Ultimately, we also believe that the HIACM model is inspiring and helpful for promotion of health information seeking irrespective of whether the person originally avoided health information. The actions that follow from a decision to obtain health information are not all one-time events; the factors included in HIACM can also affect the acquisition process and even trigger the emergence of avoidance behaviors.

Limitations and future research

It was expected that the emerging theoretical framework would be applicable across different contexts of change from health information avoidance to health information acquisition. However, this study had the following limitations: firstly, the theoretical sampling in this study did not specifically distinguish the avoidance motivation, the type of avoidance, the type of health information, and the duration of avoidance state prior to the change; secondly, the local language ability of the researchers limited the sampling of rural areas; thirdly, the interviews with non-local samples were conducted in a non-face-to-face manner, making it impossible to observe non-verbal information such as expressions and actions. These may lead to a certain deviation between the analysis results and reality; incorporating further research results with heterogeneous samples would improve the stability of the model. Fourthly, in a strict sense, HIACM is still in the pre-theoretical stage; it may be described as an open framework for thinking about the change from health information avoidance to acquisition. Therefore, improving the theoretical level of the model is another important direction for future efforts.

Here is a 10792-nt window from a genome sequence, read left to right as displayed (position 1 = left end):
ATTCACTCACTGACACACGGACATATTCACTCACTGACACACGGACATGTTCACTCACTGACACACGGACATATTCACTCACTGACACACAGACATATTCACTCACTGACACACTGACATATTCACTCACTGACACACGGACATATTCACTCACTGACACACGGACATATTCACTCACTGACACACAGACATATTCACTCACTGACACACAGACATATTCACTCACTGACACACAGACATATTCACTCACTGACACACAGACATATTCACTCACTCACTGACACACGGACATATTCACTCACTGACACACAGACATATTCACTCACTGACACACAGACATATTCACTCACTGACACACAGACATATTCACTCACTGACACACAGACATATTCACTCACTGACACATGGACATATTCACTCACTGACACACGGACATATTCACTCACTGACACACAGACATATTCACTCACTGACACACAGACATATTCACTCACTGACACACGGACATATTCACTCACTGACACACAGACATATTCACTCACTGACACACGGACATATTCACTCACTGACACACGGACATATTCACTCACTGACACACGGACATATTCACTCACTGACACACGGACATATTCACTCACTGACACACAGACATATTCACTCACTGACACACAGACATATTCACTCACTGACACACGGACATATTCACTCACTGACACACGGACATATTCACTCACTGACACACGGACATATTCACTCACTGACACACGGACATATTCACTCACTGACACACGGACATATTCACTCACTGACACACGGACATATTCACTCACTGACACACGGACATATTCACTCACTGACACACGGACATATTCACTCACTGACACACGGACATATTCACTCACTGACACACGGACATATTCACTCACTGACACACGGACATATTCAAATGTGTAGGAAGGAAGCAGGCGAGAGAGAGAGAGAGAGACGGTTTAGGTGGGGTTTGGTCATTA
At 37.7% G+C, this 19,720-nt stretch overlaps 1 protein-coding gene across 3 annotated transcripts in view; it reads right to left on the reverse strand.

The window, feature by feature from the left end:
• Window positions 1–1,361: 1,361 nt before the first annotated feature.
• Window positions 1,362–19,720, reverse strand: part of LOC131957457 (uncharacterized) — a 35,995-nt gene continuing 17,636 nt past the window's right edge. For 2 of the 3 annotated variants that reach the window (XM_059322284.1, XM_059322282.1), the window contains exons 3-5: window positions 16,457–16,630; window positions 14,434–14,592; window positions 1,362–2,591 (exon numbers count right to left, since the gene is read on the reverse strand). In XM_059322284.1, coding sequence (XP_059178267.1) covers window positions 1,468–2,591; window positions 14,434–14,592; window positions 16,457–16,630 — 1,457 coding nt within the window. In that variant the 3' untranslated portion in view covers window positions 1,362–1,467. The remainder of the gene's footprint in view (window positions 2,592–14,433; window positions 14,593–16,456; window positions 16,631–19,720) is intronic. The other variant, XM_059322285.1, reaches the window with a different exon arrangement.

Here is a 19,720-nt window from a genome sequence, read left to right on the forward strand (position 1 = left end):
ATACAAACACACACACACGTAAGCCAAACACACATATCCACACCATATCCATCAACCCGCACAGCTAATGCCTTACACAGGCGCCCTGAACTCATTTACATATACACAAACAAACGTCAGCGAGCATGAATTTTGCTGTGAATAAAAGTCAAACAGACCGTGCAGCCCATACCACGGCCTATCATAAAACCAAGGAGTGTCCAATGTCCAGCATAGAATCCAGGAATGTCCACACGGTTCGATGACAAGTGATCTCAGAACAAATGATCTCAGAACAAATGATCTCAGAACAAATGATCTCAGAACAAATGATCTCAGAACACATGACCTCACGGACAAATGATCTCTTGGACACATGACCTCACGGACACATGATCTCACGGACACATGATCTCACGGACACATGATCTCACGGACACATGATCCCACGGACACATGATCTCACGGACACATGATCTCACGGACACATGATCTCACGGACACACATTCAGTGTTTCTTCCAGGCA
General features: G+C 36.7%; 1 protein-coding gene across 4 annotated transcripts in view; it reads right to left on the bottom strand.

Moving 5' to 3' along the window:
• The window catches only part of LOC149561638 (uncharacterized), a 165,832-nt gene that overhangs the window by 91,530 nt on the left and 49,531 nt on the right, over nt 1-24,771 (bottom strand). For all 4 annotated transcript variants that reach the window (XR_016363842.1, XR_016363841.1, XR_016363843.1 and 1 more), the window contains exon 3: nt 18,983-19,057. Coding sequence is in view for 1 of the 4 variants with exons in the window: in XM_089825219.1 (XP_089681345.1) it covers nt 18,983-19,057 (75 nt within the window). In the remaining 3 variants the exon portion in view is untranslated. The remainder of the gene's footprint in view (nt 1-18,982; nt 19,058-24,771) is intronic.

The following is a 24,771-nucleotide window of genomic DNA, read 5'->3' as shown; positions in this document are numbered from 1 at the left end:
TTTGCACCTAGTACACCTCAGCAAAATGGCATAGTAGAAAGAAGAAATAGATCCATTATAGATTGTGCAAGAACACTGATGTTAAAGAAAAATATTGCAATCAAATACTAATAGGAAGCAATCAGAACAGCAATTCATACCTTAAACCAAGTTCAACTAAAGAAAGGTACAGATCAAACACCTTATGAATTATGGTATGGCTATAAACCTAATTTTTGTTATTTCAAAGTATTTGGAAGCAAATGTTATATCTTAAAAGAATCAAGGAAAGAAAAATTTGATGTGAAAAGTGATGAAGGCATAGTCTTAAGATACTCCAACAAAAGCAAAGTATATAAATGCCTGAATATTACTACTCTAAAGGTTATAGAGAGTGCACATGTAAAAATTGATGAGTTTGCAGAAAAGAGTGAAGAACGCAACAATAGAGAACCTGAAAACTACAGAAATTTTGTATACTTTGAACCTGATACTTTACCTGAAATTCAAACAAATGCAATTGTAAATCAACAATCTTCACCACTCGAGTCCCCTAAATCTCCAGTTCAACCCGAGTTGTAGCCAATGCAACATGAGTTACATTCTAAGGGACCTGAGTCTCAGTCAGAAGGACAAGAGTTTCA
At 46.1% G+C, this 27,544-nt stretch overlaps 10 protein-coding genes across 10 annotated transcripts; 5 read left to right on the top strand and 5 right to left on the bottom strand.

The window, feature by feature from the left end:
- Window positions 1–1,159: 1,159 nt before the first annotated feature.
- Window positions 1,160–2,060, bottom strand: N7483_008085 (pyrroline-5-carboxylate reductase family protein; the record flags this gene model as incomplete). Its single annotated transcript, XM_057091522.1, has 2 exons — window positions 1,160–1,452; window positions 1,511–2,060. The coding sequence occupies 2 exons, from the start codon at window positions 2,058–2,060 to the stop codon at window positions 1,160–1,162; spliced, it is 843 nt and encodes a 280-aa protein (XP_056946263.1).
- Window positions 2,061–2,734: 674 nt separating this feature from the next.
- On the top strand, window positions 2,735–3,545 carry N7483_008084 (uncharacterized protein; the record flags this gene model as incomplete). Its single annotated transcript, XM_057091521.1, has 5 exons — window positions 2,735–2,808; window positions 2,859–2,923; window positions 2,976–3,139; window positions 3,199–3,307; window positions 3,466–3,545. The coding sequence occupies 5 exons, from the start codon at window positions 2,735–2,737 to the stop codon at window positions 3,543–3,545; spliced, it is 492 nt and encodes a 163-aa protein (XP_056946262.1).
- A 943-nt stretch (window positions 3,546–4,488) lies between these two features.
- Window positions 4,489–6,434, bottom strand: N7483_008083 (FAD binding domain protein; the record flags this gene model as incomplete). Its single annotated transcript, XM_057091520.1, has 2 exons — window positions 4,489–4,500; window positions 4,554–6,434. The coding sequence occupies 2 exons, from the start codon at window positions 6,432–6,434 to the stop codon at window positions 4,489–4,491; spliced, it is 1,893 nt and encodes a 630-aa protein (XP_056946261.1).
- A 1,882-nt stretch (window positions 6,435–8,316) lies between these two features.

Moreover, in keeping with grounded theory, this study attempted to identify which factors play a role in which stages, but it was difficult to distinguish the degree of effect for related influencing factors at each stage. In the future, it is necessary to develop measurement scales based on the concepts involved in the model, to assess the redundancy and significance of the theoretical components in the model through quantitative research, and to analyze the effect of sociodemographic characteristics on variables in HIACM. Such work will yield a more practical model, both in general and in specific contexts including avoidance motivation, type and topic of health information, and individual differences (e.g. geography, gender, age, education, income, health history, health information literacy, and personality traits).


This paper contributes to the understanding of health information behavior and behavior change by investigating why and how individuals change from avoiding health information to acquiring health information and by developing a relevant information avoidance behavior change model, HIACM. HIACM illustrates this process of change in a way that reflects the experience of the changers. The names given to the stages—initiation, preparation, action, maintenance, and abandonment—almost suggest a sequence of activity. However, the shift between stages described in HIACM show the change to be nonlinear and holistic, taking into account individuals’ cognitive changes, social stimulus, beliefs and attitudes, intrapsychic literacy, available social resources, information source, and other situational factors. We believe that HIACM is capable of guiding intervention design for avoiders in different stages of change. Designers of both self-interventions and external interventions are encouraged to consider the multi-stage, non-linear, and holistic character of the change process, and to pay more attention to the factors that may hinder change as informed by HIACM.

Availability of data and materials

The datasets used and/or analyzed during the current study are available from the corresponding author on reasonable request. The data contain information that could compromise research participant privacy, and making the data publicly available would violate the terms of their consent.



Grounded theory